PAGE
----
By Abby Wargo
In the fake news era, it is undeniable that the media landscape is changing. As a result, student journalists are caught in the crossfire.
Take an example from a few weeks ago, when Northwestern University’s student newspaper, The Daily Northwestern, issued an apology for publishing photos of protestors at an on-campus lecture by Jeff Sessions after students accused the paper of being insensitive in their coverage of the event.
According to the Society of Professional Journalists’ Code of Ethics ethical journalists should “balance the public’s need for information against potential harm or discomfort. Pursuit of the news is not a license for arrogance or undue intrusiveness.”
The code also champions seeking out the truth. “Be vigilant and courageous about holding those with power accountable. Give voice to the voiceless,” it reads.
Journalism ethics do not always make sense to non-reporters. In the Introduction to Journalism course I took last fall, I remember my classmates were horrified at the idea of reporters witnessing atrocities and documenting them but not intervening in the situation.
Those reactions align with the students’ at Northwestern; Ying Dai, one of the student protestors that was photographed during the confrontation with police, tweeted at the photographer accusing him of publishing “trauma porn.”
“Colin please can we stop this trauma porn. I was on the ground being shoved and pushed hard by the police. You don’t have to intervene but you also didn’t have to put a camera in front of me top down. As a fellow photographer i know how this works&20 other ways to document this,” Dai wrote in a tweet Nov. 5.
In an article about the incident published in The New York Times on Nov. 14, Dai talked about her reasoning behind the tweet. She cited journalistic norms as insensitive and an invasion of privacy.
Dai said in the article, “We weren’t there to get in the newspaper. We weren’t there to get national attention. People still hold dear that their journalistic duty is the most important thing, and that’s not the case.”
The debate among journalists is focused on The Daily Northwestern’s decision to apologize for the incident, which they see as unnecessary. Charles Whitaker, the dean of Northwestern’s Medill journalism school, slammed the paper’s decision.
“I think it is a testament to their sensitivity and sense of community responsibility that they convinced themselves that an apology would effect a measure of community healing,” Whitaker wrote in a Nov. 12 statement. “I might offer, however, that their well-intentioned gesture sends a chilling message about journalism and its role in society.
It suggests that we are not independent authors of the community narrative, but are prone to bowing to the loudest and most influential voices in our orbit.”
As with all questions of ethics, there are many gray areas in the journalistic code. Situations should be considered on a case-by-case basis, and erring on the side of caution, as the editors at The Daily Northwestern chose to do, is not inherently a bad one. If keeping the photos up would further erode the public trust in the newspaper, then the removal was wise. Alternative methods of reporting on the story could suffice if necessary.
Both the lecture and the protests at Northwestern were public events, and participants should not have had an expectation of privacy during the event. However, the danger the protests posed caused some of the photographed subjects discomfort. As the editor-in-chief of The Elm, if this were my decision to make, it would be a tough one. My natural instinct would also be to issue an apology, as the intent of the coverage was not to harm. But at the same time, I would be reluctant to pull a story or photo as important as this one simply due to public disagreement.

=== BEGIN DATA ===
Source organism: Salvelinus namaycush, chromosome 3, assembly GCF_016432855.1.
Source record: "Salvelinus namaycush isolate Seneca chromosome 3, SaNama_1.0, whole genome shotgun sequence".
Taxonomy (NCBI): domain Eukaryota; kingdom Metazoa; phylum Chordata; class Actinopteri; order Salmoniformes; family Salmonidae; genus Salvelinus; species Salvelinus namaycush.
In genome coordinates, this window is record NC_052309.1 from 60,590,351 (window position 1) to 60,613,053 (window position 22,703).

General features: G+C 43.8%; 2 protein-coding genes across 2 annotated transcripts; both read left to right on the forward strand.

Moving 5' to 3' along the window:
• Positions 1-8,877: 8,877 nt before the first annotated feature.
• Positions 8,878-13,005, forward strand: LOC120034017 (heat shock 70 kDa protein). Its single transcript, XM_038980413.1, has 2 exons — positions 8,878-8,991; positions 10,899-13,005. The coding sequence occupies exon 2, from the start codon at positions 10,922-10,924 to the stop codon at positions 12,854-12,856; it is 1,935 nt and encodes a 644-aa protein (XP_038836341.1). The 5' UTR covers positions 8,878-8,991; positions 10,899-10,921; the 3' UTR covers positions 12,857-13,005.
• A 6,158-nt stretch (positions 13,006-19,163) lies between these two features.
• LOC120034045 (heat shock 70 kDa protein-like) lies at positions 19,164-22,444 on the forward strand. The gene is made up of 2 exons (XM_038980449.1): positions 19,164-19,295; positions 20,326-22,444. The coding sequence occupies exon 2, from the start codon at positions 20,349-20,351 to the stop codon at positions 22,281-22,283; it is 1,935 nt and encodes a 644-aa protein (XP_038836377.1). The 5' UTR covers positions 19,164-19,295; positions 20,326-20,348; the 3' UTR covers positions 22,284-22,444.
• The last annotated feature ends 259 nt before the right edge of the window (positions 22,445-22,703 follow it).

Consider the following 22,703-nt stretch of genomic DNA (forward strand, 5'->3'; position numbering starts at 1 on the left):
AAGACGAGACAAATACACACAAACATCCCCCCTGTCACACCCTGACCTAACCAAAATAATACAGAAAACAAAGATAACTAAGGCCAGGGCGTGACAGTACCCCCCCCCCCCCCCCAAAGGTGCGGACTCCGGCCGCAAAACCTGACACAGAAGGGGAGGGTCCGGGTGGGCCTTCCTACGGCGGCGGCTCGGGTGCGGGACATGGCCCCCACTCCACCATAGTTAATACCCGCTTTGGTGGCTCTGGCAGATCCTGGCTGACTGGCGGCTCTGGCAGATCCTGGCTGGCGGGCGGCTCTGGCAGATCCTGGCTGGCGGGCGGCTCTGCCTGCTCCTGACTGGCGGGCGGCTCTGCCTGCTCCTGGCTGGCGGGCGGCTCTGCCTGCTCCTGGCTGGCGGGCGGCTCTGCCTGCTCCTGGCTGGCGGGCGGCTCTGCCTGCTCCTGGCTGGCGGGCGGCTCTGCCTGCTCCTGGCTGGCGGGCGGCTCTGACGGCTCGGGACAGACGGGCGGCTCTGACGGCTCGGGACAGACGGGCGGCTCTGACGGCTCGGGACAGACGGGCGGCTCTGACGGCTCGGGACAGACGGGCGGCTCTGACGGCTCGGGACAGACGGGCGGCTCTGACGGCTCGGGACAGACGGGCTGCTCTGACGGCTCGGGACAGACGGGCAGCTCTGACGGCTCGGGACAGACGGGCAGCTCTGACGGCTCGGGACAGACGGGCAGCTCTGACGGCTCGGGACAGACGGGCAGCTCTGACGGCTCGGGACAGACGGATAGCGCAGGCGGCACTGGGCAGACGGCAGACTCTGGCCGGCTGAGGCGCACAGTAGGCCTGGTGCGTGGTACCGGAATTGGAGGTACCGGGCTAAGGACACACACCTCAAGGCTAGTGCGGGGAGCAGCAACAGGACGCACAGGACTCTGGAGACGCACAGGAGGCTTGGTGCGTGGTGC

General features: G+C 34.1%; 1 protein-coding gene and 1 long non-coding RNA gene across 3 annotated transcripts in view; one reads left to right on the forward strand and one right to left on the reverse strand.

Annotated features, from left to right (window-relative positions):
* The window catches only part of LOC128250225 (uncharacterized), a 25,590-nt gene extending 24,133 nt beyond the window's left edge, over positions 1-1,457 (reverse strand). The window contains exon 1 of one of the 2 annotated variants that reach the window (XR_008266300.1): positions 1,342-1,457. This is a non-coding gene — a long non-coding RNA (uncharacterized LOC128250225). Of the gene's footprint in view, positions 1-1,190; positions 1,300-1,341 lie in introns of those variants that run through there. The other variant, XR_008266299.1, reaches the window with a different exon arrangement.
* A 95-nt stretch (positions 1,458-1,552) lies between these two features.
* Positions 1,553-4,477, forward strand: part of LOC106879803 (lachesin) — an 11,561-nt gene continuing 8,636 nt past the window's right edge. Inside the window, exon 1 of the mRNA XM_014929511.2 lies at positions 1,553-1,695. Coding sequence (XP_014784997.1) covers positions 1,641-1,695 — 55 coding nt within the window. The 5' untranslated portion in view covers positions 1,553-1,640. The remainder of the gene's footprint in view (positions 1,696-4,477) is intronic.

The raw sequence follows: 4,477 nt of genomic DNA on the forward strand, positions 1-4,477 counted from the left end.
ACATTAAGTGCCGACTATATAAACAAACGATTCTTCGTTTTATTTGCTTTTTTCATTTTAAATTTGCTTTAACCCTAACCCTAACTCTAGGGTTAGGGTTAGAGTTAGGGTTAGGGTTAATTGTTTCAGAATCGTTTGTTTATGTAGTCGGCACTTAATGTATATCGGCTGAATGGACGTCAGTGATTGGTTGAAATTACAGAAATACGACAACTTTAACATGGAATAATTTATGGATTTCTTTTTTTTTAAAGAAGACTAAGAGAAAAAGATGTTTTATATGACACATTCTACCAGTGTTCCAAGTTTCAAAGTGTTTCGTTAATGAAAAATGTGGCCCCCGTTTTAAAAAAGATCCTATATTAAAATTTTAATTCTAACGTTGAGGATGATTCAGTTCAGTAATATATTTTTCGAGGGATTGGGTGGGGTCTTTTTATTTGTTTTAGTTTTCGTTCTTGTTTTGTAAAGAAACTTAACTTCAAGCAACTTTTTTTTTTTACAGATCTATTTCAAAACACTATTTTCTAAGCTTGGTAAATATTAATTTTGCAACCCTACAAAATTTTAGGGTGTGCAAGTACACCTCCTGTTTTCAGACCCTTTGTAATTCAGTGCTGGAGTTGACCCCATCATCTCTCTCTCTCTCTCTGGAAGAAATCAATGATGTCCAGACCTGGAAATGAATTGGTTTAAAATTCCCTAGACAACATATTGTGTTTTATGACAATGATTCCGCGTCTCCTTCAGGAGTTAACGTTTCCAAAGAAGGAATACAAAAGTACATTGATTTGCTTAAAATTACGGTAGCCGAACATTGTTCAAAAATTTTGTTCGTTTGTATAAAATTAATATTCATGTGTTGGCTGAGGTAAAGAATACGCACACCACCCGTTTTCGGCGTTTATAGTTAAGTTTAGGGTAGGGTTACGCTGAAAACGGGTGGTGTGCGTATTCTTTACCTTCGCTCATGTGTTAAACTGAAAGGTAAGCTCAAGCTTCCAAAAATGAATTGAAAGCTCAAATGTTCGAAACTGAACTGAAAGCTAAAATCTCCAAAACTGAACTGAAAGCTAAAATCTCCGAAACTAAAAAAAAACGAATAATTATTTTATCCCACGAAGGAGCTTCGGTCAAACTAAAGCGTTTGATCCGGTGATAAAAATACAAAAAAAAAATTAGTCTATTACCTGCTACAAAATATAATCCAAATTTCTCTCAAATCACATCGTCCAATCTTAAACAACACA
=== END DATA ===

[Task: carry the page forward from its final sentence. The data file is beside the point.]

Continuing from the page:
Colin Boyle, the photojournalist who came under fire for his images of the Sessions protests, spoke about the decision to remove the photos and apologize on NPR’s “All Things Considered” Nov. 17.
“I’m here to tell stories and to inform our community and our audience. And I felt like I was doing just that. But I wasn’t being as transparent in my process at the moment. And looking back at it now, it’s caused for a lot of time a reflection of what our job is as journalists and our impact and the privilege that our job has, where we’re not as impacted by coverage, sometimes, versus those who we’re reporting on,” Boyle said.
I am not suggesting that journalists should be insensitive to these concerns while reporting, and I am also not saying that the student protestors didn’t have the right to revoke their consent to be photographed. In this highly politicized present, the ways we interact with and understand the world are changing. This includes journalists. But there is also some responsibility on non-journalists to understand that the task of journalism is to “ensure the free exchange of information that is accurate, fair and thorough,” to borrow from SPJ.
This is not a cut-and-dried issue, and similarly, neither is the solution. I don’t fault the Northwestern editors nor the protestors for their actions, and I see this as a pivotal moment in journalist-reader relations. Increased communication and a mutual understanding between a news outlet and its readership is essential everywhere, and the duty of a newspaper is to serve its community truthfully and fairly. In today’s world, perhaps that means institutional standards will change to reflect that. But at the same time, we need to be cautious of encroaching on the press’s ability to freely report on things: journalism, now more than ever, is necessary to hold institutions accountable for their actions, and the world would be a darker place without it.